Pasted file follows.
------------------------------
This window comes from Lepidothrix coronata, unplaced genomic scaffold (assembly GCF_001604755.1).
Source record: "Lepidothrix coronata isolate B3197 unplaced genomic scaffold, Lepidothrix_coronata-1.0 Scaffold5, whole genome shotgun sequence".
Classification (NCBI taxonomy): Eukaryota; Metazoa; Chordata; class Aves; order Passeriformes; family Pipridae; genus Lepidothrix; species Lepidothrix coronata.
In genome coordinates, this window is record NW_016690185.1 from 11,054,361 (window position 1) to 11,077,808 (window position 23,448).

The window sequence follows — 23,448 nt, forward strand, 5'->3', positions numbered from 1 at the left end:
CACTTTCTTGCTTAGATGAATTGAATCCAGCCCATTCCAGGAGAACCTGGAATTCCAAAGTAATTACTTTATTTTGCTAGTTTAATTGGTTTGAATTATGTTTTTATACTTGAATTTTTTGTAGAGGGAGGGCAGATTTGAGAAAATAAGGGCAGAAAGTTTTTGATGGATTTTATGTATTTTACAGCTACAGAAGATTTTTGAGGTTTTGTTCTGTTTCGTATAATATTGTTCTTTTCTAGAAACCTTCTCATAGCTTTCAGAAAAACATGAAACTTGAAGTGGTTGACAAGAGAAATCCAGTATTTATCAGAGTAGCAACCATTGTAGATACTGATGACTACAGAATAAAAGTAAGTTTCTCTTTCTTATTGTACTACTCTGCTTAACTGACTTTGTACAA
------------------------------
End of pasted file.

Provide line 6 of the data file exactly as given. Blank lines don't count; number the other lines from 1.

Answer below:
CACTTTCTTGCTTAGATGAATTGAATCCAGCCCATTCCAGGAGAACCTGGAATTCCAAAGTAATTACTTTATTTTGCTAGTTTAATTGGTTTGAATTATGTTTTTATACTTGAATTTTTTGTAGAGGGAGGGCAGATTTGAGAAAATAAGGGCAGAAAGTTTTTGATGGATTTTATGTATTTTACAGCTACAGAAGATTTTTGAGGTTTTGTTCTGTTTCGTATAATATTGTTCTTTTCTAGAAACCTTCTCATAGCTTTCAGAAAAACATGAAACTTGAAGTGGTTGACAAGAGAAATCCAGTATTTATCAGAGTAGCAACCATTGTAGATACTGATGACTACAGAATAAAAGTAAGTTTCTCTTTCTTATTGTACTACTCTGCTTAACTGACTTTGTACAA